Hyperkyphosis: The Cause and the Solution
Many years ago, my husband Alan, our friend Jerome and I took a trip to our property on a northern gulf island.
We planned to stay in another friend’s cabin while Jerome and Alan put Jerome’s cabin up on jacks and replaced the rotting foundations. We arrived, let ourselves in, and went out on the back deck to look at the lake and savor the moment. We heard the deck door shut behind us and realized that we were locked out.
The deck cantilevers out from the side of the cabin. It’s a substantial drop from the deck to the ground, and there aren’t any stairs down. We spent some time trying to open the door, then, after weighing the odds, Alan climbed over the railing, slid down a column, opened the deck door, and let us back in.
Right about then, we discovered that one of the windows on the deck was unlocked.
(If hyper-kyphosis is a consequence of aging, what’s happening here?)
Is Hyperkyphosis Inevitable?
How does this story possibly relate to hyperkyphosis—the medical term for an overly rounded upper back?
Well, if we hadn’t fixated on the locked door, then we might have thought to check the windows. But we defined our problem as the door locking behind us, and never widened our field of vision to look for another solution.
With hyperkyphosis, the door we fixate on is the overly rounded upper back. It seems to be well and truly locked. And because rounding increases with age, our explanation for why it happens boils down to this: kyphosis is just part of the price you pay for not dying young.
Here’s an especially grim analysis from the Medical University of South Carolina:
“Between each vertebra, there is gelatin-like cartilage … With age, these discs harden and lose flexibility with the inevitable result of compressed total length of the spine and a forward tilt called kyphosis. These aging changes together are called senile kyphosis and are considered a normal part of aging.”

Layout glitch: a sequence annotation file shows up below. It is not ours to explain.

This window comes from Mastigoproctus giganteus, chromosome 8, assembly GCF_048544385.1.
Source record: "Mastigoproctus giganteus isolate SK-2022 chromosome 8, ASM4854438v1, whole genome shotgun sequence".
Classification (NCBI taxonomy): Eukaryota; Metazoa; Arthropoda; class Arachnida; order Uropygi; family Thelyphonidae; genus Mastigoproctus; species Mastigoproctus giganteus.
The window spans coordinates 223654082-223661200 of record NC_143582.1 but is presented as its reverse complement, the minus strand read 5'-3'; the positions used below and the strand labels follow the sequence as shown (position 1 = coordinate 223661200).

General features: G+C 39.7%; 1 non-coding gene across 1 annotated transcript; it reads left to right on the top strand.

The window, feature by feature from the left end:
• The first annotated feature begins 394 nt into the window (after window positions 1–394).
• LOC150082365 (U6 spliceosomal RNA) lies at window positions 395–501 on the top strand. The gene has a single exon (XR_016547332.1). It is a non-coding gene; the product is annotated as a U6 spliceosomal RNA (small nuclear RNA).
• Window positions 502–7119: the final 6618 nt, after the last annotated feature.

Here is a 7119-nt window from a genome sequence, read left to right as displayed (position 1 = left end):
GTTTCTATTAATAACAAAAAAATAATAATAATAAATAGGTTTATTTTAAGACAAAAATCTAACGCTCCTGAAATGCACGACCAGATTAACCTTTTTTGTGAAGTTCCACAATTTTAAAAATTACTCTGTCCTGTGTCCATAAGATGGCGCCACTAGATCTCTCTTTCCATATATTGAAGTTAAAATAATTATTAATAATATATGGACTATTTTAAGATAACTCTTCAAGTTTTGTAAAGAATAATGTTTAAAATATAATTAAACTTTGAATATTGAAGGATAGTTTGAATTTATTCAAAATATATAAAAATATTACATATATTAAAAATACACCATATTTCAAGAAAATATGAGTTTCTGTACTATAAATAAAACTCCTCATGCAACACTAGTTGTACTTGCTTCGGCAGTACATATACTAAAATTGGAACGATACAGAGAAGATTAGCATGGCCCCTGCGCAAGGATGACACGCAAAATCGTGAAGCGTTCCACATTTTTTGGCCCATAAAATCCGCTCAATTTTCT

Missing the Clues
Given the circumstances, we focus our therapeutic and preventative energy on straightening the 12 thoracic vertebrae any way we can. You can buy an array of devices to improve your posture, from shoulder braces to gadgets worn between your shoulder blades that will buzz when you slouch. YouTube is awash with exercise courses to mobilize your thoracic, or strengthen your core, or release your shoulders.
Yoga, Pilates, and virtually every other movement discipline offer some form of intervention for the thoracic spine.
I gave the yoga approach a good solid try for almost 30 years.
In the end, I had mobility. I was able to arch my upper back over a wood brick like nobody’s business. But when I wasn’t bending it backward, my upper back still rounded. My progress toward my mother’s hump had slowed, but I was still on track to get there. I followed the program and put in the work. So why was I still rounding?
Did I really have to accept that age and genetics were against me? Or was it time to check for an open window somewhere nearby?
Hyperkyphosis and Your Pelvic Position